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Darwin Correspondence Project

From William Houghton   18 October 1867

Preston Rectory | Wellington Salop

Oct. 18. ’67.

Dear Mr. Darwin.

If you can spare 5 minutes, will you kindly inform me whether, if you can remember, your researches on the planarian worms satisfied yourself as to the existence, or absence, of a nervous system in these little beasts?1 Some German Naturalists ascribe to them a Nervous system.2 I have lately occupied myself with studying these annelids3—i e.—the common fresh water kinds—& can trace no appearance of the most rudimentary nervous system—spite of my utmost endeavours to find some gangliæ.4

It is hardly fair to trouble one whose hands are so full of work, & I apologise for this note.

I suppose we shall shortly have your new book.5 I think it a subject of congratulate that, in these days, any theories if well supported are likely to meet with fair discussion. At any rate we are making progress, despite the women & the parsons!

I hope to be in London next January, & to have the pleasure of once more seeing you at that time.6

Eyton goes on as usual. Have you seen his book on the osteology of Birds?7 Owen thinks Huxley has lately cribbed an idea from him.8

I sincerely trust your health improves, & with kindest regards I am | Yours most sincerely | W. Houghton

Charles Darwin Esq | &c &c

PS. | Some months ago I heard, indirectly from a medical man, of a supposed case of fertility in hybrids between the domestic fowl & pheasant—& took a long walk of 12 miles to see into the matter— All I found was that the hens may have occasionally been trod by the cock-pheasants, & that the supposed offspring were simply the result of a connection between the game fowl & the pheasant variety of the domestic cock. (Golden Spangled Hawks’—)


While on the Beagle voyage, CD had found several new species of planarians; he later wrote a paper describing twelve terrestrial and five marine species, but did not describe a nervous system (‘Planariae’; see also Journal of researches, pp. 30–1, Correspondence vol. 1, and R. D. Keynes 2002, pp. 82–4).
See, for example, Schultze 1851, pp. 21–3.
Houghton mistakenly refers to planarian worms as ‘annelids’. Planarian worms belong to the class Turbellaria (free-living acoelomate flatworms). The Annelida were the class (now phylum) of segmented coelomate worms.
In Journal of researches, p. 31, CD had commented on the difficulty of preserving planarians for observation, noting, ‘immediately the cessation of life allows the ordinary laws of change to act, their entire bodies become soft and fluid, with a rapidity which I have never seen equalled’. In an article on land planarians (Schultze 1856, p. 33), Max Johann Sigismund Schultze discussed the special preparation of specimens for detailed studies of their internal organs.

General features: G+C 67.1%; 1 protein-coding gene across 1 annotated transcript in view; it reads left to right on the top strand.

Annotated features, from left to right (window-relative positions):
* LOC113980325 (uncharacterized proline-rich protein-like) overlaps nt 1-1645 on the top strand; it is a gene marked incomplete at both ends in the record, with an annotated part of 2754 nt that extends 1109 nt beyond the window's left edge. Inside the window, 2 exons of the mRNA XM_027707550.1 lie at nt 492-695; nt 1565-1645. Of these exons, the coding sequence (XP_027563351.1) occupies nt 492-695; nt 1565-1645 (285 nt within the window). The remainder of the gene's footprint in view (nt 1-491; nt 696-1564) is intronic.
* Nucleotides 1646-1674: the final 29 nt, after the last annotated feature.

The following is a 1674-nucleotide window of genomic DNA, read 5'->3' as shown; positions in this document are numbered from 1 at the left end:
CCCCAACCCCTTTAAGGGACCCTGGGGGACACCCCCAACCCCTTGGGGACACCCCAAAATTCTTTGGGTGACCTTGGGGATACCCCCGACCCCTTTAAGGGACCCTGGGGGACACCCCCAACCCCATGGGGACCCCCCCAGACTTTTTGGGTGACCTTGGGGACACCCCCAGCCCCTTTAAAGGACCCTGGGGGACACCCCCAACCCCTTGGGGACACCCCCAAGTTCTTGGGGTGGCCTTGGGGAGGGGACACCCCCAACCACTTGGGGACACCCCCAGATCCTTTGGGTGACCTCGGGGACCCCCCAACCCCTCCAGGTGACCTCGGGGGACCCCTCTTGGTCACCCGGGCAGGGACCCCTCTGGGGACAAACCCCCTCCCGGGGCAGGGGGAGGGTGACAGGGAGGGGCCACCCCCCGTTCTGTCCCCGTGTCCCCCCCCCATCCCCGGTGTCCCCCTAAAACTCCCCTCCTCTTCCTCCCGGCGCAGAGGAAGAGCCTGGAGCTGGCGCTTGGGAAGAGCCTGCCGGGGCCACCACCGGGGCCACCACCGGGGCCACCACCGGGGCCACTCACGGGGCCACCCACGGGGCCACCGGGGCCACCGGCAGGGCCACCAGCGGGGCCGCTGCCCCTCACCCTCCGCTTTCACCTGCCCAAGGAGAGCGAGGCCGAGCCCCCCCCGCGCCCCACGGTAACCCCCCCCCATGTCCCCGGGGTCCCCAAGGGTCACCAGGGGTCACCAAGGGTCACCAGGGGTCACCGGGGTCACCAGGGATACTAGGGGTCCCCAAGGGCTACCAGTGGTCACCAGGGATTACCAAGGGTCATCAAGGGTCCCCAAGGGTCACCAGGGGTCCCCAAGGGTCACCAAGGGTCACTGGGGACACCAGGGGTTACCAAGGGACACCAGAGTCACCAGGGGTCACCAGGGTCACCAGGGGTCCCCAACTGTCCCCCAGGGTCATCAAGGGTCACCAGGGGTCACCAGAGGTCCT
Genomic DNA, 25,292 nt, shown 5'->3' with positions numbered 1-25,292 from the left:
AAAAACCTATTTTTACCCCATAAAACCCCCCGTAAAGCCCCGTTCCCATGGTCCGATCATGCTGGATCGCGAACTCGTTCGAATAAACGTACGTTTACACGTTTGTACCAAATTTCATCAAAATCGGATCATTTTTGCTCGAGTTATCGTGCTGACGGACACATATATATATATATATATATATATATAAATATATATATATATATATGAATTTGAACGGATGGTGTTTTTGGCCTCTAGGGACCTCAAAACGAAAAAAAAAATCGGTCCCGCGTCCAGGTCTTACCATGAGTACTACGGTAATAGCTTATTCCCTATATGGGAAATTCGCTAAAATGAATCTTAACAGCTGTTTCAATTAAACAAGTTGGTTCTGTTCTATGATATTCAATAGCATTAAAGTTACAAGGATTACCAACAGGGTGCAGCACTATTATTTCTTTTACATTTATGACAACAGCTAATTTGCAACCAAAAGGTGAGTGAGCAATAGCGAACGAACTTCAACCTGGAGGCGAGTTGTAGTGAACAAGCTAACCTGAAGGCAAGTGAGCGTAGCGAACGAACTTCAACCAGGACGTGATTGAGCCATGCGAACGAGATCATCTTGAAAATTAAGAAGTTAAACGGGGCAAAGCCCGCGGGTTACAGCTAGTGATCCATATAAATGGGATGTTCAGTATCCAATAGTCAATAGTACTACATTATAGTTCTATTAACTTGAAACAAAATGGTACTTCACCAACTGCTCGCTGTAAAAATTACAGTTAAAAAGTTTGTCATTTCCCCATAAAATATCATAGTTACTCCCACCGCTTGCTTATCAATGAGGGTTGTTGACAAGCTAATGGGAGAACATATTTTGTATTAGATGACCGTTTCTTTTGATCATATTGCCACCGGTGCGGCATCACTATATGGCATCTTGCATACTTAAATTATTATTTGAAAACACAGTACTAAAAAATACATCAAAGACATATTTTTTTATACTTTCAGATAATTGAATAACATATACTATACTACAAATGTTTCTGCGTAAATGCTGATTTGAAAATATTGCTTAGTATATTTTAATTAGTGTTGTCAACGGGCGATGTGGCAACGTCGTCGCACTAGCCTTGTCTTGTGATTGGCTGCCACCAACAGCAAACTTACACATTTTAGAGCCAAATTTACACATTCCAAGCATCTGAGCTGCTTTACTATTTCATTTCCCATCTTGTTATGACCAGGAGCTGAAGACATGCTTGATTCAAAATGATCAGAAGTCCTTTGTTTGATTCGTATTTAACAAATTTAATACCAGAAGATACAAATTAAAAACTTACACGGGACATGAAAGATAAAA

Houghton refers to Variation, which was published in January 1868.
According to his journal, CD visited London in late November 1867 and in March 1868 (see ‘Journal’ (Correspondence vol. 15, Appendix II) and Correspondence vol. 16, Appendix II).
The main part of Thomas Campbell Eyton’s Osteologia avium (Eyton 1867–75) was published in 1867. A supplement was published in 1869 and a second supplement in three parts appeared between 1873 and 1875.
The references are to Richard Owen and Thomas Henry Huxley. Houghton may be referring to Huxley’s work on the classification of the bird species Opisthocomus cristatus (the hoatzin). In a paper on bird classification read in April 1867, Huxley had briefly discussed the species but admitted that he had had only an incomplete skull to study (T. H. Huxley 1867, p. 435). Eyton later provided Huxley with a complete skeleton of the bird, and Huxley published his conclusions on its classification in a later paper (T. H. Huxley 1868, pp. 304–11; see also Correspondence vol. 16, letter from T. C. Eyton, 23 August [1868]).


Correspondence: The correspondence of Charles Darwin. Edited by Frederick Burkhardt et al. 27 vols to date. Cambridge: Cambridge University Press. 1985–.

Eyton, Thomas Campbell. 1867–75. Osteologia avium; or, a sketch of the osteology of birds. 1 vol. and 2 supplements. Wellington, Salop.: R. Hobson.

Huxley, Thomas Henry. 1867. On the classification of birds; and on the taxonomic value of the modifications of certain of the cranial bones observable in that class. [Read 11 April 1867.] Proceedings of the Zoological Society of London (1867): 415–72.

Journal of researches: Journal of researches into the geology and natural history of the various countries visited by HMS Beagle, under the command of Captain FitzRoy, RN, from 1832 to 1836. By Charles Darwin. London: Henry Colburn. 1839.

Keynes, Richard Darwin. 2002. Fossils, finches and Fuegians: Charles Darwin’s adventures and discoveries on the Beagle, 1832–1836. London: HarperCollins Publishers.

Schultze, Max Johann Sigismund. 1856. Beiträge zur Kenntnis der Landplanarien nach Mittheilungen des Dr. Fritz Müller in Brasilien und nach eigenen Untersuchungen von Dr. Max Schulze. Abhandlungen der Naturforschenden Gesellschaft zu Halle 4 (1856–7): 19–38.

Variation: The variation of animals and plants under domestication. By Charles Darwin. 2 vols. London: John Murray. 1868.


Studying freshwater Planariae. Did CD find they had nervous systems?

News of T. C. Eyton and [William?] Owen.

Letter details

Letter no.
William Houghton
Charles Robert Darwin
Sent from
Wellington, Salop
Source of text
DAR 166: 271
Physical description

Please cite as

Darwin Correspondence Project, “Letter no. 5652,” accessed on 25 September 2021,

Also published in The Correspondence of Charles Darwin, vol. 15